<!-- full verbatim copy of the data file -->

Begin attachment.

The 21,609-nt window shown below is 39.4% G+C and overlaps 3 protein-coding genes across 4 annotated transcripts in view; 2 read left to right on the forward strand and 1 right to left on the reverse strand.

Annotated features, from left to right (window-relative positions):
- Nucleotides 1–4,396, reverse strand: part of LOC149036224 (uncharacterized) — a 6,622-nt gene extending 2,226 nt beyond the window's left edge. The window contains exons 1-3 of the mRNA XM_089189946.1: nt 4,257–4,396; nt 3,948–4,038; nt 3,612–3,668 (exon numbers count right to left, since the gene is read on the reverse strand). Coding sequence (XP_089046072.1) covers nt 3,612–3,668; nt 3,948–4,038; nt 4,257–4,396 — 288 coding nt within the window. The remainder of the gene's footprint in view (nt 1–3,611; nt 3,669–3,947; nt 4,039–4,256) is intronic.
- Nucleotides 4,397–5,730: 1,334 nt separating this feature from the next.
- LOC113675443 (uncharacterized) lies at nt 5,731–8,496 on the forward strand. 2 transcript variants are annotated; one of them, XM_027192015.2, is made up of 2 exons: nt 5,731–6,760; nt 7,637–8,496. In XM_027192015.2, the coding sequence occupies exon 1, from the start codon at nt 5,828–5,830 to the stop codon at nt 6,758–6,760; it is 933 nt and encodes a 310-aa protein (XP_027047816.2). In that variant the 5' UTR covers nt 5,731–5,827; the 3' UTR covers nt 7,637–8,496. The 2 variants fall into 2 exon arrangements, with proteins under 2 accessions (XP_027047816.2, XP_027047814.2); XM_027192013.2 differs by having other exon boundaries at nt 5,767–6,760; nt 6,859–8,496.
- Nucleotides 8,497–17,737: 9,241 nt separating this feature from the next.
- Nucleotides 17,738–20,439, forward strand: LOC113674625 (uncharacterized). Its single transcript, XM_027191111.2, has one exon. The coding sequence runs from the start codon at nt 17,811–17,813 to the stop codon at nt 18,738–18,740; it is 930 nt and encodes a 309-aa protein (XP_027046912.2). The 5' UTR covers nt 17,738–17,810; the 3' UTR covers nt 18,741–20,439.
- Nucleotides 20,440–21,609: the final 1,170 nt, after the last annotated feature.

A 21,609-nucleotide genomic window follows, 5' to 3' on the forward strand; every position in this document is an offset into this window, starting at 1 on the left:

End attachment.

The 21,609-nt window shown below is 39.4% G+C and overlaps 3 protein-coding genes across 4 annotated transcripts in view; 2 read left to right on the forward strand and 1 right to left on the reverse strand.

Annotated features, from left to right (window-relative positions):
- Nucleotides 1–4,396, reverse strand: part of LOC149036224 (uncharacterized) — a 6,622-nt gene extending 2,226 nt beyond the window's left edge. The window contains exons 1-3 of the mRNA XM_089189946.1: nt 4,257–4,396; nt 3,948–4,038; nt 3,612–3,668 (exon numbers count right to left, since the gene is read on the reverse strand). Coding sequence (XP_089046072.1) covers nt 3,612–3,668; nt 3,948–4,038; nt 4,257–4,396 — 288 coding nt within the window. The remainder of the gene's footprint in view (nt 1–3,611; nt 3,669–3,947; nt 4,039–4,256) is intronic.
- Nucleotides 4,397–5,730: 1,334 nt separating this feature from the next.
- LOC113675443 (uncharacterized) lies at nt 5,731–8,496 on the forward strand. 2 transcript variants are annotated; one of them, XM_027192015.2, is made up of 2 exons: nt 5,731–6,760; nt 7,637–8,496. In XM_027192015.2, the coding sequence occupies exon 1, from the start codon at nt 5,828–5,830 to the stop codon at nt 6,758–6,760; it is 933 nt and encodes a 310-aa protein (XP_027047816.2). In that variant the 5' UTR covers nt 5,731–5,827; the 3' UTR covers nt 7,637–8,496. The 2 variants fall into 2 exon arrangements, with proteins under 2 accessions (XP_027047816.2, XP_027047814.2); XM_027192013.2 differs by having other exon boundaries at nt 5,767–6,760; nt 6,859–8,496.
- Nucleotides 8,497–17,737: 9,241 nt separating this feature from the next.
- Nucleotides 17,738–20,439, forward strand: LOC113674625 (uncharacterized). Its single transcript, XM_027191111.2, has one exon. The coding sequence runs from the start codon at nt 17,811–17,813 to the stop codon at nt 18,738–18,740; it is 930 nt and encodes a 309-aa protein (XP_027046912.2). The 5' UTR covers nt 17,738–17,810; the 3' UTR covers nt 18,741–20,439.
- Nucleotides 20,440–21,609: the final 1,170 nt, after the last annotated feature.

A 21,609-nucleotide genomic window follows, 5' to 3' on the forward strand; every position in this document is an offset into this window, starting at 1 on the left: